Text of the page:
Happymore Chibvura

An all-things Psychology blog

Understanding Sleep Paralysis

Understanding Sleep Paralysis

Man Suffering From Sleep Paralysis At Home

Have you ever found yourself tangled in the enigmatic explanations that shroud psychological phenomena like sleep paralysis, known as “madzikirira” in our vibrant Shona culture? The echoes of attributions to bewitchment and supernatural forces aren’t unfamiliar, right? But, hold tight, as we venture into the depths of understanding this phenomenon.

When I started my undergraduate studies in Psychology, some of the modules that fascinated me the most were (i) Psychobiology and (ii) Consciousness. It is within these two courses that I first interacted with the sleep paralysis phenomenon from a psychological, psychobiological and neurological point of view. Before then, I only thought of “madzikirira” as a spiritual phenomenon.

Now, sleep paralysis might have often been painted with the hues of spectral encounters, but oh, how the landscape shifts when we turn to the realms of sleep science and neurology.

When the REM (rapid eye movement) phase dances its dreamy waltz, our bodies enter into a spellbinding state known as REM atonia. Here, what I am simply saying is that, during REM sleep, a phase where vivid dreaming occurs, our bodies undergo a natural process known as REM atonia. This is a natural defense mechanism, gently suspending muscle activity, lest our dreams lead us to unintended movements. This implies that the REM atonia mechanism involves the suppression of muscle activity to prevent us from acting out our dreams.

“But how does REM atonia achieve this exactly?”, you might ask. This is where psychobiology and neurology come into play. Remember what we would say when we meet someone who is so intelligent? We would say, “idzi dzine medulla oblongata inodhonza” (he or she has a very effective medulla oblongata). Little did we know that the medulla oblongata has nothing, at all, to do with intelligence. You might now be wondering what is responsible for intelligence. Don’t worry, we will talk about that and more in future blogs.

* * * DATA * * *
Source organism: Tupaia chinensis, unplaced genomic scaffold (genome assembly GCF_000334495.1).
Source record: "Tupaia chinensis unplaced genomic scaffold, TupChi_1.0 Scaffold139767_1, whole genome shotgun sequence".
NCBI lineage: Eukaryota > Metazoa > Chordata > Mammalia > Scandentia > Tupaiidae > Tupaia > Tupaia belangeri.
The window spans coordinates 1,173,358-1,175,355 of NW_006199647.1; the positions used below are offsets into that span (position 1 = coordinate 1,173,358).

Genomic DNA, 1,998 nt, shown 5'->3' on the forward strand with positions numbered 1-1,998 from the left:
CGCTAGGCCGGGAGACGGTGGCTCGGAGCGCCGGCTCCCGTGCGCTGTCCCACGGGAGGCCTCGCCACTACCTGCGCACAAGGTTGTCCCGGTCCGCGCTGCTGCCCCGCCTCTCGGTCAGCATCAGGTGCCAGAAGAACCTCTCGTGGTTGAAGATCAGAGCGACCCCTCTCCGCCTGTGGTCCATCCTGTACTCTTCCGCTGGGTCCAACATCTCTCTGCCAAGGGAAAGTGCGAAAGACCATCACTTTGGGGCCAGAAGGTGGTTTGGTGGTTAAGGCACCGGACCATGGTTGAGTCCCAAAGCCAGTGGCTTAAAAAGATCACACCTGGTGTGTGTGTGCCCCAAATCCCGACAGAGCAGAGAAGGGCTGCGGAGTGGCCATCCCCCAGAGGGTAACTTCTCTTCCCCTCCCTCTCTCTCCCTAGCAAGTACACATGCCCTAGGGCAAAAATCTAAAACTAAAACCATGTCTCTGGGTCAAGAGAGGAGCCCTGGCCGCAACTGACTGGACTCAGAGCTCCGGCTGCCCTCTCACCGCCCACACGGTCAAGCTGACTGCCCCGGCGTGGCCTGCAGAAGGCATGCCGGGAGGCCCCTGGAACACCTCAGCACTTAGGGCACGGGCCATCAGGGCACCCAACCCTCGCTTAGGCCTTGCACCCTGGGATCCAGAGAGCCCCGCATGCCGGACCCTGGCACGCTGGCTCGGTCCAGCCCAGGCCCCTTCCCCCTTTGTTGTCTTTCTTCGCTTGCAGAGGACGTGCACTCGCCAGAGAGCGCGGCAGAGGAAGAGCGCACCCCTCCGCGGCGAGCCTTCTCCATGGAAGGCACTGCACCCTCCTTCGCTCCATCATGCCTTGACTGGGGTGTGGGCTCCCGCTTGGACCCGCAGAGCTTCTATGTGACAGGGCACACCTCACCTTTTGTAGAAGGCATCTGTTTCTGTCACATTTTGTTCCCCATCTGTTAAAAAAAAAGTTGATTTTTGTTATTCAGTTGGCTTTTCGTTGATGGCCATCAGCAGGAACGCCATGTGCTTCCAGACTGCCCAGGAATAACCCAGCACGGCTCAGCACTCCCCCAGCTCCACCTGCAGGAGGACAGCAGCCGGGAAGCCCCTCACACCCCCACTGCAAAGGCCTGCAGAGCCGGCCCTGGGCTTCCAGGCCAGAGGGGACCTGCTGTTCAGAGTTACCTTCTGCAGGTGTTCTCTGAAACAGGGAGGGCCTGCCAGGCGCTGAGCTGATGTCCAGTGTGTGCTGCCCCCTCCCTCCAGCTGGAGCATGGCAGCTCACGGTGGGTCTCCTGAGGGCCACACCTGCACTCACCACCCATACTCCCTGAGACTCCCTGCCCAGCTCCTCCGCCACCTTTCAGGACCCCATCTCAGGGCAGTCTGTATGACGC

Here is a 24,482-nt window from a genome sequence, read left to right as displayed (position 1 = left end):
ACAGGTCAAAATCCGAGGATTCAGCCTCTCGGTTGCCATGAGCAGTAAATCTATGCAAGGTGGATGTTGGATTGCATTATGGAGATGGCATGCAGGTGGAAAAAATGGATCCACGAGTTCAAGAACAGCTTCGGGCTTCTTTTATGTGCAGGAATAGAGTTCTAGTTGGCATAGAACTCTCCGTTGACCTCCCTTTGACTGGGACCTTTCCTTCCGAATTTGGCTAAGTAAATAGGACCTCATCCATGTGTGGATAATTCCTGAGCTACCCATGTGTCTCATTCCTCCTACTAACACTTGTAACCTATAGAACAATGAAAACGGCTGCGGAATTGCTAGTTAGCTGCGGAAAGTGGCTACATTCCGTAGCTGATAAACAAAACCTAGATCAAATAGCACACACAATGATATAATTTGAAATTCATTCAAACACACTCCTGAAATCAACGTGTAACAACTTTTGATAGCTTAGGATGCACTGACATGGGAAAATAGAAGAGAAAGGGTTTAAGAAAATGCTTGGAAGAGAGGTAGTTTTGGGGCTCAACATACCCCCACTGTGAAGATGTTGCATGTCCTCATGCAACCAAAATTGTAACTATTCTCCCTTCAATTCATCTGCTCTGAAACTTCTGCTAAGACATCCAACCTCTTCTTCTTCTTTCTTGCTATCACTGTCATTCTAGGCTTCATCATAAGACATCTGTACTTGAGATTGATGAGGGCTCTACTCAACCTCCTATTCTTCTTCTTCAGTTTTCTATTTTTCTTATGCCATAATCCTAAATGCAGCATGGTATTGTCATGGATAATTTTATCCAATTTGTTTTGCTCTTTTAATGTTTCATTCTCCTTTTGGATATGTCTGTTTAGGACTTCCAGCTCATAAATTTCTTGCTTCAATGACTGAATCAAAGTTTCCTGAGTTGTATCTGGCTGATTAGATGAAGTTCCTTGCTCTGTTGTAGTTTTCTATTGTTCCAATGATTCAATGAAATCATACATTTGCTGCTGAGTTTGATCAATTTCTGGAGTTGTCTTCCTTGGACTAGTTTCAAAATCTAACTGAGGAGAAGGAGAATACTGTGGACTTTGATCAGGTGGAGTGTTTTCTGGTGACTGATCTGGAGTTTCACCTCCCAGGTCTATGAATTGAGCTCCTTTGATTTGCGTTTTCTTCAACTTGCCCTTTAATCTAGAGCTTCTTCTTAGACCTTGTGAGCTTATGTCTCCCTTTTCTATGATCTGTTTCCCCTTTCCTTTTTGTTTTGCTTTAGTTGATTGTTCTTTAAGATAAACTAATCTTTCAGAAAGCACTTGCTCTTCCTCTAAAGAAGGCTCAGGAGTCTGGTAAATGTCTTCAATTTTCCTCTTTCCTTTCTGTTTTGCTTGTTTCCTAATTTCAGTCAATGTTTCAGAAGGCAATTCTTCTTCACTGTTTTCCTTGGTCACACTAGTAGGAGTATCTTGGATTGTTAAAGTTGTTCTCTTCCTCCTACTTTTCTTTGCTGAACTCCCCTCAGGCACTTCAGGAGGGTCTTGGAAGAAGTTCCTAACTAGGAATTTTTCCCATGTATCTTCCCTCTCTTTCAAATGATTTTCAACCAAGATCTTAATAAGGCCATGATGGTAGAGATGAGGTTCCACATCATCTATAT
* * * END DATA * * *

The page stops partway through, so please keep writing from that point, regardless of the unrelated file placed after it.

The function of the medulla oblongata, unlike what you presumed, is basically to ensure that it keeps vital parts and functions of our bodies, such as breathing, digesting, etc., awake whilst it makes sure that the rest of our bodies are asleep. We call these functions autonomous functions. Imagine if this did not happen, people would probably kill themselves whilst asleep as they will be acting out their dreams. This is why we also consider sleepwalking as a sleep disorder. I will delve a little deeper into this particular disorder in my next blogs.

Now, back to a more detailed explanation in scientific terms. The maestro orchestrating this dance? The brainstem, particularly a vital player called the medulla oblongata which is the connection between the brainstem and the spinal code. This medulla oblongata, the crown jewel of the brainstem, conducts an orchestra of life-sustaining symphonies – heartbeats, breaths, and muscle toning. In the realm of REM atonia, it takes center stage. The medulla oblongata quiets the movement by silencing motor neurons, the conductors of muscle action.

But imagine this: what if the brain’s curtain rises a bit early, stirring consciousness while the REM atonia lingers? Voila, sleep paralysis! You’re awake and aware, but temporarily bound by the lingering inhibition of your muscles. Well, what am I saying? I am simply saying that, sleep paralysis or madzikirira can occur when the brain partially wakes up before the REM atonia wears off, resulting in a state where you’re awake and aware, but temporarily unable to move due to ongoing muscle inhibition.

We mustn’t forget the sidekicks that influence this enigma – irregular sleep schedules, sleep debt, and life’s crescendos of stress. These factors can choreograph episodes of sleep paralysis.